Some systems may have multiple categories included in the same piece of equipment, like a powered loudspeaker with built-in amplification or a mixing console with built-in processing for the main outputs. Regardless of the system, it is important to list out the equipment used and mentally arrange it so that it makes sense in terms of location, function, and importance.

It can be very helpful to draw a simple diagram or schematic of the sound system. Taking the time to do this one step can help the tech fix a lot of sound system problems very quickly anytime an issue comes up.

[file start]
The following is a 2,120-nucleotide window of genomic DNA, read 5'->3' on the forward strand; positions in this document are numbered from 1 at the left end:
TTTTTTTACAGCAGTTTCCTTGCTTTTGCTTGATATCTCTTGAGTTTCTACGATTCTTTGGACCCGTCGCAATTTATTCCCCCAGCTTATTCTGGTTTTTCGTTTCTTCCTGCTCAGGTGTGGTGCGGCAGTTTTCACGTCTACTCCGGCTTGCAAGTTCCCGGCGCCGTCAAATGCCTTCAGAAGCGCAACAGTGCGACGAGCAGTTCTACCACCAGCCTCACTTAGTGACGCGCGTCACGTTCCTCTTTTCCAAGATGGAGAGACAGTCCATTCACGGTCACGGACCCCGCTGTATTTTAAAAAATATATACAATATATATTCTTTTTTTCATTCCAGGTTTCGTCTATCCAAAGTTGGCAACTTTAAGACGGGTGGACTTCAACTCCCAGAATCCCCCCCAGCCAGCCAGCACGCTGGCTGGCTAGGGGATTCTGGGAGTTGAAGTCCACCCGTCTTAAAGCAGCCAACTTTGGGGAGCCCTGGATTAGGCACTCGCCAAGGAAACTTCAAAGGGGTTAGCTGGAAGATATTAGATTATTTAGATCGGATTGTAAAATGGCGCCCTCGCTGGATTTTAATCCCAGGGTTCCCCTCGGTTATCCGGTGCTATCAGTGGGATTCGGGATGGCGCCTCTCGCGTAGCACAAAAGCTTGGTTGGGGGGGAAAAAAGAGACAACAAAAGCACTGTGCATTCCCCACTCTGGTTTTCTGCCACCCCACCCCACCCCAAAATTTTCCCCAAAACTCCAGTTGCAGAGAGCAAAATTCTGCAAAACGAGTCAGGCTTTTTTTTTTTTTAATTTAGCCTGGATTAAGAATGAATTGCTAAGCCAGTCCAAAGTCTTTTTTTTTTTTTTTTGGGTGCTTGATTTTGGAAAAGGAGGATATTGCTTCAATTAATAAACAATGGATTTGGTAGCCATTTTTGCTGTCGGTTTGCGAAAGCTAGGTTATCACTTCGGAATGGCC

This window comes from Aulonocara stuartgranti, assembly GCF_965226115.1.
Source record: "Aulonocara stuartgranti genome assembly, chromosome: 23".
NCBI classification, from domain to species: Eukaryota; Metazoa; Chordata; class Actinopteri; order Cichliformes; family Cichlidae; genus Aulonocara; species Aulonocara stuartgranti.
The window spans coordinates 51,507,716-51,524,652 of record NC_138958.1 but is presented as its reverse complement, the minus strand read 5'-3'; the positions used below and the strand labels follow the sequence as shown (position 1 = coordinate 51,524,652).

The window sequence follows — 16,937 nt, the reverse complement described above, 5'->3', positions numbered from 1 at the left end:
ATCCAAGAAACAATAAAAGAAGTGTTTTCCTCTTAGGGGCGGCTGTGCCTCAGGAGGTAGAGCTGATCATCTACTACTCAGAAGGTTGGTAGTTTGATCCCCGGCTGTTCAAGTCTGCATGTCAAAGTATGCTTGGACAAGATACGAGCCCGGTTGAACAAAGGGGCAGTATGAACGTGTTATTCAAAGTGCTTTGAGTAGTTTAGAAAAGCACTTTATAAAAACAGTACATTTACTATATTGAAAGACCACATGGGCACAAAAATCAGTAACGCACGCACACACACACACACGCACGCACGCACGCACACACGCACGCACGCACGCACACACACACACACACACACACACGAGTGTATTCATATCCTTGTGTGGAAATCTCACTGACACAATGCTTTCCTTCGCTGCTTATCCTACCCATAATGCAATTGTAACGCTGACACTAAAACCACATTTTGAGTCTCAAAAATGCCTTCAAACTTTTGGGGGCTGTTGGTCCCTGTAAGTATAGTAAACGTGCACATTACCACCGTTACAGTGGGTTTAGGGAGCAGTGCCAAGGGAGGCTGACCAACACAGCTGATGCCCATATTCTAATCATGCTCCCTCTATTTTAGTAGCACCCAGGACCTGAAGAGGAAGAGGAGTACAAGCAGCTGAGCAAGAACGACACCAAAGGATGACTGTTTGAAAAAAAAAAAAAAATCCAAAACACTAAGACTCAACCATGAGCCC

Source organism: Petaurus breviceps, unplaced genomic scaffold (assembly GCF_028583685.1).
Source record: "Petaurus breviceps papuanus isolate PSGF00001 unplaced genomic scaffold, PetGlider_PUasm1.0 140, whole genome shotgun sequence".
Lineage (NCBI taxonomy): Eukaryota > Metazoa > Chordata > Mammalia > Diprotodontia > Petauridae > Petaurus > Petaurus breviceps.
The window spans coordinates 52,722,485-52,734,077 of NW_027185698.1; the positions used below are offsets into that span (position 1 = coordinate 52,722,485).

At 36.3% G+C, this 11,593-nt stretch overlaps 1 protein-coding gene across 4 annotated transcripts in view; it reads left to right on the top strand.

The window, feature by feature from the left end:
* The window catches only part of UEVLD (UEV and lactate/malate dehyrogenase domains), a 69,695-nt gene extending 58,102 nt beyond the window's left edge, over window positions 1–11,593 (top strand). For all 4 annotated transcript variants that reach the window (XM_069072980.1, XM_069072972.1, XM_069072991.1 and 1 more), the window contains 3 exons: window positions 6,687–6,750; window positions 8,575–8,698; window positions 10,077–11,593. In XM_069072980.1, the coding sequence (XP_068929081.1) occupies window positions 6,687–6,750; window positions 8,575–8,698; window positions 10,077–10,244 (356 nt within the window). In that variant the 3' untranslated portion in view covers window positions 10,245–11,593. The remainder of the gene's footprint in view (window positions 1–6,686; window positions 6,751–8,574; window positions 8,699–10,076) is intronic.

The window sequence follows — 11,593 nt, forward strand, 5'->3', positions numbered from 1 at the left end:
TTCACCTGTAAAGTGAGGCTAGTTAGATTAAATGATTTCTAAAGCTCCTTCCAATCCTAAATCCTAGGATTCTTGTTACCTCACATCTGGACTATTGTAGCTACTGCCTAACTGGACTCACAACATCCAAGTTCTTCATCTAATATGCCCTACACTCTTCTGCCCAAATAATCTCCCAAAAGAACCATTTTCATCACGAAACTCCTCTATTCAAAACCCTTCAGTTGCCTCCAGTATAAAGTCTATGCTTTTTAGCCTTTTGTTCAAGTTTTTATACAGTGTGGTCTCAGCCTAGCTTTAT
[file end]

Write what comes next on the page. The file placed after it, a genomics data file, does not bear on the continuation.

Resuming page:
Action Item: List the main sound system components and draw a simple diagram to keep near the mixing console.

Go with the Flow

Once there is a mental map of your system infrastructure, it is important to understand how the signal is going from the inputs to the outputs. (This is why a schematic diagram can be helpful when troubleshooting.)

The basic signal flow of any sound system looks much like the list order above:
Inputs > Mixing Console > Processing > Amplification > Loudspeakers

There will likely be multiple inputs and outputs to manage, and the mixing console has its own signal flow to allow adjustment and routing of audio channels through the console.

Monitors for musicians and singers on stage are an added layer of the signal flow that is similar to the main loudspeakers, but they are mixed differently. It is important to understand how your particular mixing console routes signals to the monitors vs. the main outputs.